What is the IL2 receptor


What happens to activated T cells with regards to IL2

they begin to make their own IL2 and change receptors from a low affinty dimer to a high affinty trimer

What pathway is the signaling for IL2 mediated by


What is a crucial signaling molecule in the PI3 pathway


What are the two subsets of effector T cells

CD8 and CD4

What do CD8 t cells make

perforin and granzymes and Fas

What is the function of CD8 t cells


What is the function of perforin

it perforates cells

What is the funciton of Granzymes

it is injected into a cell and begins the cell death pathway

What is the funciton of Fas

interacts with the Fas ligand and also begins the cell death pathway

What are the three subsets of CD4 cells

Tregs, Th1 and Th2

What do Treg T cells do

down regulates th1 via IL10

What do TH1 cells do

inflammatory and cellular immune response by making TNF and IL12 and INF gamma secretion. Host defense against intracellular microbes

What do th2 cells do

humoral antibody immune response IL4 il5 il13 secretion, host defense against helminths and allergic reactions

What drives naïve cd4 tcells down the th1 pathway

IL12, IFN gamma

what driives naïve cd4 tcells down the th2 pathway


What happens do down or upregulate the th1 or th2 responses

th2 secretes TGF beta and IL10 which inhibit activation and growth of TH1, th1 secretes IFN gamma which inhibits proliferation of th2 cells

Why do cd8 cells not require further costimulation after being stimulates

the IL2 they produce is an autocrine growth factor

how do ctl's kill their targets

inducing apoptosis via perforins and granzymes

How else can apoptosis be triggered via CTl's

interaction of CTL FASL with the Fas in the target cell

what is the function of Th1 cells

cellular immunity

what is the funciton of the th2 cells

humoral imminity

what do th1 cells talk to

cd8 cells and macrophages

what do th2 cells talk to

b cells

What do th1 cd4 cells activate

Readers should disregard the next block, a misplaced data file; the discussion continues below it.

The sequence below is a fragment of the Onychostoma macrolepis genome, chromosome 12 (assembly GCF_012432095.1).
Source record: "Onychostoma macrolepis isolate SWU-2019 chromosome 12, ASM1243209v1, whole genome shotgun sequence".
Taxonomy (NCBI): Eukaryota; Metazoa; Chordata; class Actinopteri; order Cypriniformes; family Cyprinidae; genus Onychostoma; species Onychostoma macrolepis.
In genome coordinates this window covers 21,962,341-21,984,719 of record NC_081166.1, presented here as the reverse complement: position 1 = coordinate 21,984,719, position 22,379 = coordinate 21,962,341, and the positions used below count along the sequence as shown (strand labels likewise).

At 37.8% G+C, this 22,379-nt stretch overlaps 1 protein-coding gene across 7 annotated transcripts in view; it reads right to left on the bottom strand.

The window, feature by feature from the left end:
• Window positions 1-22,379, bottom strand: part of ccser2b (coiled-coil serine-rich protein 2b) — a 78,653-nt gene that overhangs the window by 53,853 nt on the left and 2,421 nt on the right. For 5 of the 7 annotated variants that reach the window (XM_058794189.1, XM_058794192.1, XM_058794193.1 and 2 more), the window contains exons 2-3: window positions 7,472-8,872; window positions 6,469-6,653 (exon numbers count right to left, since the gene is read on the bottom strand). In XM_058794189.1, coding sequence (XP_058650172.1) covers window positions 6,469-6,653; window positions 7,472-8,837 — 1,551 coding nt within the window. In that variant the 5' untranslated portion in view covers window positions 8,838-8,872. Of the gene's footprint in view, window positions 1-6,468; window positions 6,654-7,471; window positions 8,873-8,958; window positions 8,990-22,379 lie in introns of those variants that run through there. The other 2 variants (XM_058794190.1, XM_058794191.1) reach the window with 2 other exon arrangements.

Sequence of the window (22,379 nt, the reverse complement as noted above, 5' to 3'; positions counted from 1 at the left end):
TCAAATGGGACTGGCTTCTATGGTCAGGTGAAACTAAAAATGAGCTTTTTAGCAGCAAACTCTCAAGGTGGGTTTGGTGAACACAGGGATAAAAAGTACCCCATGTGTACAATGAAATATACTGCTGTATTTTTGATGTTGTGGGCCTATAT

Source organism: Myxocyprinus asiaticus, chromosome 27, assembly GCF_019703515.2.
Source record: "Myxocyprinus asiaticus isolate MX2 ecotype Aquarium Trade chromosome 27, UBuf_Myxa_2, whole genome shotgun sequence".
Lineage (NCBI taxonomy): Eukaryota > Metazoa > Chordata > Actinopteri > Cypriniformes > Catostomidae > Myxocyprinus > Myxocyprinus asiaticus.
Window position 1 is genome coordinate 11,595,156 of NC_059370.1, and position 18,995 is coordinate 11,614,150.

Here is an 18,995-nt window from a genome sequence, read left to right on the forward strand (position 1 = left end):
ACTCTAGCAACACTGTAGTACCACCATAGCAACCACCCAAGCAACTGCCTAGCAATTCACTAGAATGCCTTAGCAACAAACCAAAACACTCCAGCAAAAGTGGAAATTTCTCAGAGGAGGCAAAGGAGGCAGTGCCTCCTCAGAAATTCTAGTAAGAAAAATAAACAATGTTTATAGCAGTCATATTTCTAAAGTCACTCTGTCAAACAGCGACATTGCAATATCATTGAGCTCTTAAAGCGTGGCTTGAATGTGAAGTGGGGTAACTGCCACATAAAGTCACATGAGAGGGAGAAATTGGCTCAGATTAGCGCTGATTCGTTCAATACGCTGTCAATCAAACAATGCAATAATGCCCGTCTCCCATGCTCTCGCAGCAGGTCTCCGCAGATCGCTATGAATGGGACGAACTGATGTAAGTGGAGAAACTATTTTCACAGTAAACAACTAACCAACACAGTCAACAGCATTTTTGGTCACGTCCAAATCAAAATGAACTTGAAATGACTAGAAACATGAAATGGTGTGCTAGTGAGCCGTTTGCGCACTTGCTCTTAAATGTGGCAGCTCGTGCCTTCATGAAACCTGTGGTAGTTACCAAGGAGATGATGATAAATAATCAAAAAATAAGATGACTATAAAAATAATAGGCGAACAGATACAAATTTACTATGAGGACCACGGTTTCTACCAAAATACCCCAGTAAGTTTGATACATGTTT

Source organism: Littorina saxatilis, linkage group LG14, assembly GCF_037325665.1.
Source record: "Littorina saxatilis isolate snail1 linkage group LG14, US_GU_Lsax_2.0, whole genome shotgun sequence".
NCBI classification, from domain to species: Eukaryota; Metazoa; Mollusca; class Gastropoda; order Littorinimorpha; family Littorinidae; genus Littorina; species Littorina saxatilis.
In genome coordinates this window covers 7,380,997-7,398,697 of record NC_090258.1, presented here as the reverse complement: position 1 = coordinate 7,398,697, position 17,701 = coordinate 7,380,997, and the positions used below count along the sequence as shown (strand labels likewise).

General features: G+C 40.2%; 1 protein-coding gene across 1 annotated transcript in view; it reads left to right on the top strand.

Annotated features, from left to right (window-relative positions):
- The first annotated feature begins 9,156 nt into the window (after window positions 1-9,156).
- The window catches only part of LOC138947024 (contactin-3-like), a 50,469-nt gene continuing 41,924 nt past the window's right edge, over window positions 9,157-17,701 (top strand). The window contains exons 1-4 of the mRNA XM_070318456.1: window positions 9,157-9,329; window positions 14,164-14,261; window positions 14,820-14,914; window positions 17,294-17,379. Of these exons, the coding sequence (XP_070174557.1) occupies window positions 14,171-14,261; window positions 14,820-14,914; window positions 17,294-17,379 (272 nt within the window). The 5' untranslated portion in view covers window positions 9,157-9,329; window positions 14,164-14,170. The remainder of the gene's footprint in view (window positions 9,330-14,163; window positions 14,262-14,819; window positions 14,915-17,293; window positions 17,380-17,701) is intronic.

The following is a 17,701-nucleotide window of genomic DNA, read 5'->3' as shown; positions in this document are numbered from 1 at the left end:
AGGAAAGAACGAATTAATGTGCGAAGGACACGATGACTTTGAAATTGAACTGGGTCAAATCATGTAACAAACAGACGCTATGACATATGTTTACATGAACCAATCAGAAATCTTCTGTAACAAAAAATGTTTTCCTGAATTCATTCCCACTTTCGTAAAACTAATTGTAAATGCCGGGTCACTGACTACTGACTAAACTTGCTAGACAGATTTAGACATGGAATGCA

they activate macrophages to become highly microbiocidal

how do th1 cd4 cells accomphlish this microbiocidality

the interaction between cd40 on the macrophage and cd40L on the t cell and via th1 cytokines

what happens when intracellular pathogens cannot be totally eliminated

th1 cells induce granuloma formation

where are granulomas commonly seen and why

tuberculosis, parasitic infections and granulomatous disease. The pathogens have evolved mechanisms to resists macrophage mediated killing

How do th2 cells talk to b cells

through the CD40L and CD40 interaction along with IL4 and IL5

what interaction is required for class switching


What happens when th2 cells talk to B cells

B cell proliferation and differention into antibody secreting plasma cells

Where does the B cell proliferation occur

germinal center

what antibodies are produced when IL4 is released from th2 cells to the b cells

IgG4 and IgE

What does IgE cause

mast cell degranulation

what does IL5 do

recruits eosinophils to activate to kill helminths

what is the difference between protective immunity and immunological memory

protective immunity is due to recent infections that have induced antibodies, immunological memory is due to a memory response from a previous infection from a while ago

Which is better the primary or secondary immune response

the secondary due to the affinty of the antibodies and and the freguency of the antigen specific b cells